With Finn Russell still going through concussion protocols and Adam Hastings banned for this match, we knew that we would be seeing someone different at fly half for this match. That said, it was still a shock to see Stuart Hogg being selected to wear the 10 shirt.

While Hogg had a good game, it was a big risk to put him in considering any concussion would rule him out of Friday’s finale against France while even more importantly in the short term, it was taking him away from a position where he had been excelling and putting him into an area with less space.

In years gone by, I could have understood this decision as Hogg would often be the third on the depth chart in the Scottish camp, but now, he must surely be fifth at best, with Duncan Weir and Jaco van der Walt giving Gregor Townsend the great situation of having 4 legitimate specialist 10s in contention to play, before we reach players like Hogg, who can fit in there. To me, this was the perfect opportunity for Townsend to play van der Walt from the start and give him the full 80 minutes against a struggling defence, to get him more experienced at the international level, perhaps with Hogg providing support from the fullback position if Townsend thought it necessary.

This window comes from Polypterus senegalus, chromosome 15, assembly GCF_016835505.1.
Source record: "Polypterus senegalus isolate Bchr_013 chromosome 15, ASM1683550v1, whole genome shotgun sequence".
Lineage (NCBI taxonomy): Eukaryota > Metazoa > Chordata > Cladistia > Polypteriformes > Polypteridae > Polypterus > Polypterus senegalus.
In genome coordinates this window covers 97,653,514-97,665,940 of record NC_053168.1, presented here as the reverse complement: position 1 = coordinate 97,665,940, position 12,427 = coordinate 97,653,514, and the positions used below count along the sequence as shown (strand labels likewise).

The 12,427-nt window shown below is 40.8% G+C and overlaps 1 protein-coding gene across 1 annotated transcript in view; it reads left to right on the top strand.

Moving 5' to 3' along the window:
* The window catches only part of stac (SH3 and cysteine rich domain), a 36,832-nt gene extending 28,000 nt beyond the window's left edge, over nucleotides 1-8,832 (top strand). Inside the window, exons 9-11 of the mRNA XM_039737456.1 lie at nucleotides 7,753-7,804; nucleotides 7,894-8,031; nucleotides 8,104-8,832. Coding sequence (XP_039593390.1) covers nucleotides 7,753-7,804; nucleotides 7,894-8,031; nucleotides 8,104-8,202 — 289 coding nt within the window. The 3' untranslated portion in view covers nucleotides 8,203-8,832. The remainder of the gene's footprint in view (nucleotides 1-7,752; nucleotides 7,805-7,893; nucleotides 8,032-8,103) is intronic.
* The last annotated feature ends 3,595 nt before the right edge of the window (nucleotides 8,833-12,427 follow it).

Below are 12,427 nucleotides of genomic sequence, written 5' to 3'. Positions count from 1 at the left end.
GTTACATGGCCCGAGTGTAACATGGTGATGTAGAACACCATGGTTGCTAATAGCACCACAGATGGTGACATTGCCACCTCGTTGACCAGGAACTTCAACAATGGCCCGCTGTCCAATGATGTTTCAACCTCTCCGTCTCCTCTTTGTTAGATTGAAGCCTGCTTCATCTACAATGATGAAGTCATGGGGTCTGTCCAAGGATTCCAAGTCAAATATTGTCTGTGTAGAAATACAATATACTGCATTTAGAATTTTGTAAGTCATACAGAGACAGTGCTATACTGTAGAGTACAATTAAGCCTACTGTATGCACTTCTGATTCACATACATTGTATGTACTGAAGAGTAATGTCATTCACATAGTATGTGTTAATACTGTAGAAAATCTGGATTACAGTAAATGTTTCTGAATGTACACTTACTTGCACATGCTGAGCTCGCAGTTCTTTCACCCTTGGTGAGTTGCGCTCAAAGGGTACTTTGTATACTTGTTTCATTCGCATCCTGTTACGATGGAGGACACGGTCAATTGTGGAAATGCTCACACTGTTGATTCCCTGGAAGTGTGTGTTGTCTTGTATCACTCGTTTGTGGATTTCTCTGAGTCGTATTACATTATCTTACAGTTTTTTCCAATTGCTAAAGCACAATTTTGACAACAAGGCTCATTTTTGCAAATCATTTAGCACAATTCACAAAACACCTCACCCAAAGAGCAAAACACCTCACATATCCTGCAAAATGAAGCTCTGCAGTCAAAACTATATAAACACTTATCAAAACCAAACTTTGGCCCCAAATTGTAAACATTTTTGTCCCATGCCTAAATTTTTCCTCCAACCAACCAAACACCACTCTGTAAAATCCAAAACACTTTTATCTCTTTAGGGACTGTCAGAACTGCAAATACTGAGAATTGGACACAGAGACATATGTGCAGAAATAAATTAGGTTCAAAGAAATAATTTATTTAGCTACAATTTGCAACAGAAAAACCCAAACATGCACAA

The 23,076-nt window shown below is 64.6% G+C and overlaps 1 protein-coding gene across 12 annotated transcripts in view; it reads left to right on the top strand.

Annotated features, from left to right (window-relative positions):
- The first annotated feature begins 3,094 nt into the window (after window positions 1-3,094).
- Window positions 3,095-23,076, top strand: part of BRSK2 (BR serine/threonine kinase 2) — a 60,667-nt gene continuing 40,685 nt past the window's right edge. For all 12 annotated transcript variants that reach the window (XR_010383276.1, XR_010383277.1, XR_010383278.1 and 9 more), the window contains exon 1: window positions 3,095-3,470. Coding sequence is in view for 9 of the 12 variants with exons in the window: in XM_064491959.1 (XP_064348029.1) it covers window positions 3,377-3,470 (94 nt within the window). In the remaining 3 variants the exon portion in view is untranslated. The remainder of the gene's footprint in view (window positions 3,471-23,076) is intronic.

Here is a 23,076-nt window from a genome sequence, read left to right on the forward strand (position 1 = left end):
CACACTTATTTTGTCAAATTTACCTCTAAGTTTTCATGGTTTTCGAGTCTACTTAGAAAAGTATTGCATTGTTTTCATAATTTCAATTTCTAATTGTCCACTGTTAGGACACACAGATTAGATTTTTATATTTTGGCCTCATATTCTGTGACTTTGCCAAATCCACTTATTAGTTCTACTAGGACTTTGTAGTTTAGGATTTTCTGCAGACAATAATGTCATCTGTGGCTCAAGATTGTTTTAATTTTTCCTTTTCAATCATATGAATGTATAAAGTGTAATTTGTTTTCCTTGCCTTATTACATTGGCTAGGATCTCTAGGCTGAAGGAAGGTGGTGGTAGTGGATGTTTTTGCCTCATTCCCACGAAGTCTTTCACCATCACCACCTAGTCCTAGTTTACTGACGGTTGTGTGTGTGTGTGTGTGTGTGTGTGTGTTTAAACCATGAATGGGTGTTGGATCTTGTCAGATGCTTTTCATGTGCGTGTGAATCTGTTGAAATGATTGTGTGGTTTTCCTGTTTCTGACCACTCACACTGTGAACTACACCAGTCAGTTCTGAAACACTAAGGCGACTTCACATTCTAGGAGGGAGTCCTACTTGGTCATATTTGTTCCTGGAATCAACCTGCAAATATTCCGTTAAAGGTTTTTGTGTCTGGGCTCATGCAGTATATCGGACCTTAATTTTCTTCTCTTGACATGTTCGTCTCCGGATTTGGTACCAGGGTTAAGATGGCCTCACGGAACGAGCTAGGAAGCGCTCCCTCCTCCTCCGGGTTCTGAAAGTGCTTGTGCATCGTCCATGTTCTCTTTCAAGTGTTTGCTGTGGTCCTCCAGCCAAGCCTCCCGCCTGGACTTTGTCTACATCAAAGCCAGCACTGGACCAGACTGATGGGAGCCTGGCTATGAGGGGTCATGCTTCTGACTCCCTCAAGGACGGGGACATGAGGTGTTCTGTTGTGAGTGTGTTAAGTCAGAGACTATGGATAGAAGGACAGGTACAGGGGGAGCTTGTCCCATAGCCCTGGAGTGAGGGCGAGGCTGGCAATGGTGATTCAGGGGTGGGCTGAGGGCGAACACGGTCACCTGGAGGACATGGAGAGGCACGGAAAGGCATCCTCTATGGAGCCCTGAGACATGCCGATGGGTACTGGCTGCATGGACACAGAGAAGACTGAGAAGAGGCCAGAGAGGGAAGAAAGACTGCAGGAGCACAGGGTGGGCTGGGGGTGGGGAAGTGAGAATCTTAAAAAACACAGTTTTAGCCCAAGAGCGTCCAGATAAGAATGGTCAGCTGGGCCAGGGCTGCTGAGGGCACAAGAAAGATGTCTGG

When it comes to the big matches, you are going to want to put out your best available team, and with Russell and Hastings missing, putting Hogg at 10 is not going to be as good for the team as playing him at 15 with a specialist at 10. Hopefully, van der Walt gets the chance to show what he can do in the near future.

Italy

Every week during the Six Nations, I find myself having to defend Italy and their inclusion in a Tier 1 tournament, but now it’s getting really hard to do so.

This tournament started with some shades of positivity as the youth was brought in, but as time went on, that positivity drained away as the Azzurri failed to keep 15 men on the pitch while their discipline disappeared altogether. And it’s not just the discipline. Throughout the tournament, restarts were put out on the full, kicks in open play were aimless, penalties to touch either stayed in play or went out to touch in goal, players were pinged for advancing in front of the kicker.

Yes, some key players were missing, while inexperienced players were played in some key positions, but the attacking promise would last for a while, then the team would concede a couple of easy tries and everything would fall apart, with the second half being spent largely in the Italian half, with the Azzurri never looking threatening.